I expressed shock and dismay as to the outcomes of the summary report from the Commission on Race and Ethnic Disparities today. The Commission had a unique opportunity to act as trailblazers for the future of race relations in this country. Unfortunately, this was completely missed. The summary report feels like a real slap in the face for not only our ancestors who have fought tirelessly for racial justice in the UK but also to our younger leaders who continue to demonstrate that they will not tolerate racial and social injustice in British society.
Minority aspiration does not automatically lead to high academic achievement. Systemic racism impacts negatively on those aspirations! My parents had to fight for my right to receive a decent education in England some 50 years ago – I was home schooled, we mobilised and campaigned and we eventually won! However, nothing has changed!
How can we be a model for other white majority countries when we still have fight against being labelled, thrown into ‘sin bins’ or Pupil Referral Units (PRU’s) in alarming numbers? We also know that GCSE and A levels do not necessarily lead to higher academic achievement and jobs! Just look at the experiences of Black and Minoritised students and graduates. The Commission might have found a reduced pay gap, but evidence suggests that we are not and have not been getting the jobs What planet do these people live on?
The divisive tactics and messages of African pupils are doing better educationally than Caribbean pupils mask the realities for all of us being able to access employment commensurate with levels of academic achievement.
This could have been another watershed moment in the history of race relations in this country; it could still be this, but for all the wrong reasons.
The snippet shared by the governments press office today clearly indicates a direction in which the government and Tony Sewell’s commission are travelling.
The press statement entitled Education and aspiration is creating a more open society for all, landmark study finds opens with:
“Britain has become a more open society where children from many ethnic communities do at least as well or substantially better than white pupils in compulsory education, a landmark study concludes.”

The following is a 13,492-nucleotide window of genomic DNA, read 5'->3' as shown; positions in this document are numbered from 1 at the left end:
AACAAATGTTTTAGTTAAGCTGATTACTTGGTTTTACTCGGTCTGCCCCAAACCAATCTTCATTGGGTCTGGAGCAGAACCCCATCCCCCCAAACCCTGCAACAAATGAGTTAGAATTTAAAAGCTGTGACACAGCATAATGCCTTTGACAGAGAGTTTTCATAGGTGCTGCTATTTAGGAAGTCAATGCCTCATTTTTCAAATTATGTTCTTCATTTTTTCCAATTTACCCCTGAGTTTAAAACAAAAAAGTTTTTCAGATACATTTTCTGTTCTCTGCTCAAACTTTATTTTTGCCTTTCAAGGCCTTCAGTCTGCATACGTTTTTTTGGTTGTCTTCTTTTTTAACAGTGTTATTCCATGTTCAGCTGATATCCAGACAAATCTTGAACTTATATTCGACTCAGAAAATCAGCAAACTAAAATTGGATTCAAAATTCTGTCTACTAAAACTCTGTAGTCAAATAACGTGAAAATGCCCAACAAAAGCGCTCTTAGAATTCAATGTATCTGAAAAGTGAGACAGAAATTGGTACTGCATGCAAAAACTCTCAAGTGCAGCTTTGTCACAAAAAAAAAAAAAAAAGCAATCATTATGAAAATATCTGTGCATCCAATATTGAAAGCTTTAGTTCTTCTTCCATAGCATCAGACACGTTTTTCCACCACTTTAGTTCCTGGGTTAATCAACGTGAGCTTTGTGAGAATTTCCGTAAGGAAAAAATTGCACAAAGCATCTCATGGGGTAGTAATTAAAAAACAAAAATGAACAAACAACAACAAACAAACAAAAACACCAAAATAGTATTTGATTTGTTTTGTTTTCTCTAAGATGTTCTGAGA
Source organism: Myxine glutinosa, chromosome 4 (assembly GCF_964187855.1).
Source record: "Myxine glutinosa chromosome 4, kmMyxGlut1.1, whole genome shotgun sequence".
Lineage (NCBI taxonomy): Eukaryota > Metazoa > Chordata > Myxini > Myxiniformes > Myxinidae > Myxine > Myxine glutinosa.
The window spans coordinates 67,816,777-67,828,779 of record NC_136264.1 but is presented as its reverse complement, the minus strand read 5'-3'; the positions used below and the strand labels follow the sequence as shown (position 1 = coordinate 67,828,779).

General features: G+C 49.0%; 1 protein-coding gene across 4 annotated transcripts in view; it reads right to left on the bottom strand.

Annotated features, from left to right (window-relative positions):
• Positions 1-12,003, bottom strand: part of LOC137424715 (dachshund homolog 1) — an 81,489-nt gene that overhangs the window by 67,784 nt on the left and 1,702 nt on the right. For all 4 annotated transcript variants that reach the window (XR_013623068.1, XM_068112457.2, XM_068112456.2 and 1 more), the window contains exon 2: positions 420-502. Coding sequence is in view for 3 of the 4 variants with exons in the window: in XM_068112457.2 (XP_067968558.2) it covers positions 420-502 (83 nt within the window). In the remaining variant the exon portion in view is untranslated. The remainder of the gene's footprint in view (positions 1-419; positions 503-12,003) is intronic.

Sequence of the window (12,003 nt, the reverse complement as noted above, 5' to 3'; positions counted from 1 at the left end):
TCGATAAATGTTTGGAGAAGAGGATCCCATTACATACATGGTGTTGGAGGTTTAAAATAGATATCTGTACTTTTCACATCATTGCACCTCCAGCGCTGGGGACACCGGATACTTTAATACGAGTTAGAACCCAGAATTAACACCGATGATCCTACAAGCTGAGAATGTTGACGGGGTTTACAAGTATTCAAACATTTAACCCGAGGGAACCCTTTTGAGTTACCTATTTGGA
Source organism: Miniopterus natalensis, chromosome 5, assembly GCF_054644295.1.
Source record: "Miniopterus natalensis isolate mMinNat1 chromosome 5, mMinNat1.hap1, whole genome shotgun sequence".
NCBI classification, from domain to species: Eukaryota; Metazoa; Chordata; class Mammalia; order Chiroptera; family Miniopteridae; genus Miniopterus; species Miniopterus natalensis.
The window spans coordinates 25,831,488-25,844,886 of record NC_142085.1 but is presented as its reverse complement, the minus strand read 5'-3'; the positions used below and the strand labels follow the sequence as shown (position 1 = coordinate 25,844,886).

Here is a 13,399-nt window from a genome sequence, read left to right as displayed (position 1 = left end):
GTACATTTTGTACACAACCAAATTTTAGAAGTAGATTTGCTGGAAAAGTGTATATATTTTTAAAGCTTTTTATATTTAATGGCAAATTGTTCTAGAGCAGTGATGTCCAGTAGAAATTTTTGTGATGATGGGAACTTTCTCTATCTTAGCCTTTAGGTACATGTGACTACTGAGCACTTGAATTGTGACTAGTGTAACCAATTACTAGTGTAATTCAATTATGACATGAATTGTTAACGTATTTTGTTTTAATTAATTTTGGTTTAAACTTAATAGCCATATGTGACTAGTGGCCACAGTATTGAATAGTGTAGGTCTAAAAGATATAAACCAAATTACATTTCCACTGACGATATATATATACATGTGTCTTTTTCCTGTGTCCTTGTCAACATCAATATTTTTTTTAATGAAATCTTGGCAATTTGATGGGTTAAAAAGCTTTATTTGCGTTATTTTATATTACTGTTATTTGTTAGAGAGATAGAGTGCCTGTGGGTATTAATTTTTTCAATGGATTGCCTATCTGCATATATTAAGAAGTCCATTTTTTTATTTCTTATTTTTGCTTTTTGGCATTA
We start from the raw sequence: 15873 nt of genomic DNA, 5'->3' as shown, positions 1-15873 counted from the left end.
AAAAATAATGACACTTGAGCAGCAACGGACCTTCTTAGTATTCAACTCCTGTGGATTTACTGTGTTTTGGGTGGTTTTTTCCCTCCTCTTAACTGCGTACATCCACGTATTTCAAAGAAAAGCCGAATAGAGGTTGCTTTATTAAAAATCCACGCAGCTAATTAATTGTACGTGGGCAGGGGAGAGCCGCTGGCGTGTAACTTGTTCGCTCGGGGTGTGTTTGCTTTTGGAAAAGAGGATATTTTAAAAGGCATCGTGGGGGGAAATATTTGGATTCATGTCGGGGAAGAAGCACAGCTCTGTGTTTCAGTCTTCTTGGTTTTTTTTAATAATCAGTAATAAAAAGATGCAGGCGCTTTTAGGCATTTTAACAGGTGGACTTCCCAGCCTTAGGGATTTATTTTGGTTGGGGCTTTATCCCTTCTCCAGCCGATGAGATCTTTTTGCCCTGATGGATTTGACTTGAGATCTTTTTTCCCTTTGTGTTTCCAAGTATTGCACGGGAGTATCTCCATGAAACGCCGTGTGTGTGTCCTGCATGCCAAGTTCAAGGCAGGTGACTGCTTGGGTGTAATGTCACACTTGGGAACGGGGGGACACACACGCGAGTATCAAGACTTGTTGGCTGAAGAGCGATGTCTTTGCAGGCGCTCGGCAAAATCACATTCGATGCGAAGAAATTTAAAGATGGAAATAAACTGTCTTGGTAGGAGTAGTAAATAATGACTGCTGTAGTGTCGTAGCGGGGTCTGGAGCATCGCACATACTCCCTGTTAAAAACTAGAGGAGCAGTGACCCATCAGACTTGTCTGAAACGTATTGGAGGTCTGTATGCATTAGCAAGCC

It then goes on to talk about the successes of British race equality, reaching a crescendo as it prophetesses that the UK:
“should be regarded as a model for other white-majority countries”.
In terms of barriers to success the success of Caribbean children, who it identifies as under achieving as compared to other communities, the report sights historic cases of racism which create deep mistrust in the community. It goes on in this vein to question the role of race in the disparities, stating:
“race and racism are becoming less important and, in some cases, are not a significant factor in explaining disparities.
Different outcomes are complex and involve social class and family structure along with race.”
It is not just in terms of education that the new commission led by Tony Sewell has seen success in UK race policy. In employment the report suggests that the pay gap between ethnic minorities and the white majority community is no longer significant.
It is clear from this that the government has pulled together its own group of ‘compliant blacks’ who are delivering and setting the groundwork for a new debate on race. A debate where the disparities of race and achievement are played down. A debate where the cultural norms of different groups are sighted as the main reason for those disparities.
It is important that we come together as a community to challenge this new narrative on race and racism.
It is important that we together force the focus back onto the power that created the conditions and maintain conditions that oppress and maintain the disparities between racial groups in the UK.